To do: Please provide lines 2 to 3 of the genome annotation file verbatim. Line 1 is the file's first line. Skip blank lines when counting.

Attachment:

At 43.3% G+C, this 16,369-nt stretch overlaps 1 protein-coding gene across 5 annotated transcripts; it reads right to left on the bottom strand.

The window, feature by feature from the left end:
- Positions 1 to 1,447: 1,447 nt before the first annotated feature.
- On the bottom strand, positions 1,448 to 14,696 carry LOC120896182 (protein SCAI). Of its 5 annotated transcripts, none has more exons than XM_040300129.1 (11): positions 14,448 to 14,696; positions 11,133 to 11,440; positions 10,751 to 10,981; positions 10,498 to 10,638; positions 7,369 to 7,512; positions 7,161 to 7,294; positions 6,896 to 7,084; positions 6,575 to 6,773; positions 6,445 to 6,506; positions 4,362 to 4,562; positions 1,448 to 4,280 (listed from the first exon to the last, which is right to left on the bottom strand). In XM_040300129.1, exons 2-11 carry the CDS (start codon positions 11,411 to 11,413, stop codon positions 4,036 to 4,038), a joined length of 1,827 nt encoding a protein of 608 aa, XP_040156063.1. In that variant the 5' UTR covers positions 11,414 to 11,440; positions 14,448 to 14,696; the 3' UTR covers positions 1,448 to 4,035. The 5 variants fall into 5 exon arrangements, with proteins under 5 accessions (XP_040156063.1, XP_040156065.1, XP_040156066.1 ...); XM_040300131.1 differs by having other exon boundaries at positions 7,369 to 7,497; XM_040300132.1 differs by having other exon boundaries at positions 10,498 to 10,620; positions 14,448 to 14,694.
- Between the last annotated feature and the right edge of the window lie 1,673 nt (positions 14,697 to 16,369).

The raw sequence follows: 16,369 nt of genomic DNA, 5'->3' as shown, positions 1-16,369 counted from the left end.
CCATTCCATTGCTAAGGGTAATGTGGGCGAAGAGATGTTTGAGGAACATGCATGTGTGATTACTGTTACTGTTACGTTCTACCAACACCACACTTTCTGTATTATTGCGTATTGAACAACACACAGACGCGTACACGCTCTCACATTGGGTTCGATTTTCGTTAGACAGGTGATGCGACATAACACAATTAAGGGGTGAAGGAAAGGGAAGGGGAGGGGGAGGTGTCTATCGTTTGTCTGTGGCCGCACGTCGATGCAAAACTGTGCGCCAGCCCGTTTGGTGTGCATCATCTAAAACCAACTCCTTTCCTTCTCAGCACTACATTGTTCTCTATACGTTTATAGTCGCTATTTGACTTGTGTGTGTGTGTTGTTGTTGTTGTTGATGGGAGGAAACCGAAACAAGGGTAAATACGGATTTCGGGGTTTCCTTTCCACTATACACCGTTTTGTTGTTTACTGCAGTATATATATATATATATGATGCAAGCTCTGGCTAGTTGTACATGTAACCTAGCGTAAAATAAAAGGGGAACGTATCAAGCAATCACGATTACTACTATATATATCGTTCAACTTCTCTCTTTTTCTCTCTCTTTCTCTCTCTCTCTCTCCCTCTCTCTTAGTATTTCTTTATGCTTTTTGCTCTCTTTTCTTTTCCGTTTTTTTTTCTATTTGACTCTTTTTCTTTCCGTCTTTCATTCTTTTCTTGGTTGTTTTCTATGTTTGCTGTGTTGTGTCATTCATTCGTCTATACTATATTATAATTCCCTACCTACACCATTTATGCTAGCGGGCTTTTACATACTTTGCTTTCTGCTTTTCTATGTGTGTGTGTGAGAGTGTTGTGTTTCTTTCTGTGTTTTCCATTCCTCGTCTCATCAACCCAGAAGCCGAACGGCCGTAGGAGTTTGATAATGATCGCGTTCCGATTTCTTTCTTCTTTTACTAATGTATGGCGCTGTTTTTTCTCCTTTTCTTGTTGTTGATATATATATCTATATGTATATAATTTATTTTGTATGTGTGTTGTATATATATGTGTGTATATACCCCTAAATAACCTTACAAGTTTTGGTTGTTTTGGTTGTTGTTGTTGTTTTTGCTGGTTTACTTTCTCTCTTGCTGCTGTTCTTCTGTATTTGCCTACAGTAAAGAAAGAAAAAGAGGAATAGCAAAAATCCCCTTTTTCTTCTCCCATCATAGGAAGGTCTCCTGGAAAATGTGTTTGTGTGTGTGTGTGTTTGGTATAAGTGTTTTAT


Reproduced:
The window, feature by feature from the left end:
- Positions 1 to 1,447: 1,447 nt before the first annotated feature.